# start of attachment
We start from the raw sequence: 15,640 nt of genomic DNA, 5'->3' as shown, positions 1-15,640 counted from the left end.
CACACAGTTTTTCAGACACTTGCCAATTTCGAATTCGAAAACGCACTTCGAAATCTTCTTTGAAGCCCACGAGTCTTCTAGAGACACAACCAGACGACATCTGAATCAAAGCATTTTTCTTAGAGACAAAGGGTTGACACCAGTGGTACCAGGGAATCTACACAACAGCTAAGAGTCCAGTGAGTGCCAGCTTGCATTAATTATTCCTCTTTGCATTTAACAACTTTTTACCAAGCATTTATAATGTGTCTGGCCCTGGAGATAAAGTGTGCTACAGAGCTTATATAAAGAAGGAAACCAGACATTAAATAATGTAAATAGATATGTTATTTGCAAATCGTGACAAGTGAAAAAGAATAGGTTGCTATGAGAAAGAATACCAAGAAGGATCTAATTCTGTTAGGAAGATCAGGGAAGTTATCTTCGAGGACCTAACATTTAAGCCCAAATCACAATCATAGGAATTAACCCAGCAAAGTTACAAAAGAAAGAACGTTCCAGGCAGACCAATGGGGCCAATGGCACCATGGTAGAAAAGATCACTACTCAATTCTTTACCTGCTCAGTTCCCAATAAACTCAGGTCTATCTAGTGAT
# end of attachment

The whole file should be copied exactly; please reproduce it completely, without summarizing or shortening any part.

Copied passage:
We start from the raw sequence: 15,640 nt of genomic DNA, 5'->3' as shown, positions 1-15,640 counted from the left end.
CACACAGTTTTTCAGACACTTGCCAATTTCGAATTCGAAAACGCACTTCGAAATCTTCTTTGAAGCCCACGAGTCTTCTAGAGACACAACCAGACGACATCTGAATCAAAGCATTTTTCTTAGAGACAAAGGGTTGACACCAGTGGTACCAGGGAATCTACACAACAGCTAAGAGTCCAGTGAGTGCCAGCTTGCATTAATTATTCCTCTTTGCATTTAACAACTTTTTACCAAGCATTTATAATGTGTCTGGCCCTGGAGATAAAGTGTGCTACAGAGCTTATATAAAGAAGGAAACCAGACATTAAATAATGTAAATAGATATGTTATTTGCAAATCGTGACAAGTGAAAAAGAATAGGTTGCTATGAGAAAGAATACCAAGAAGGATCTAATTCTGTTAGGAAGATCAGGGAAGTTATCTTCGAGGACCTAACATTTAAGCCCAAATCACAATCATAGGAATTAACCCAGCAAAGTTACAAAAGAAAGAACGTTCCAGGCAGACCAATGGGGCCAATGGCACCATGGTAGAAAAGATCACTACTCAATTCTTTACCTGCTCAGTTCCCAATAAACTCAGGTCTATCTAGTGAT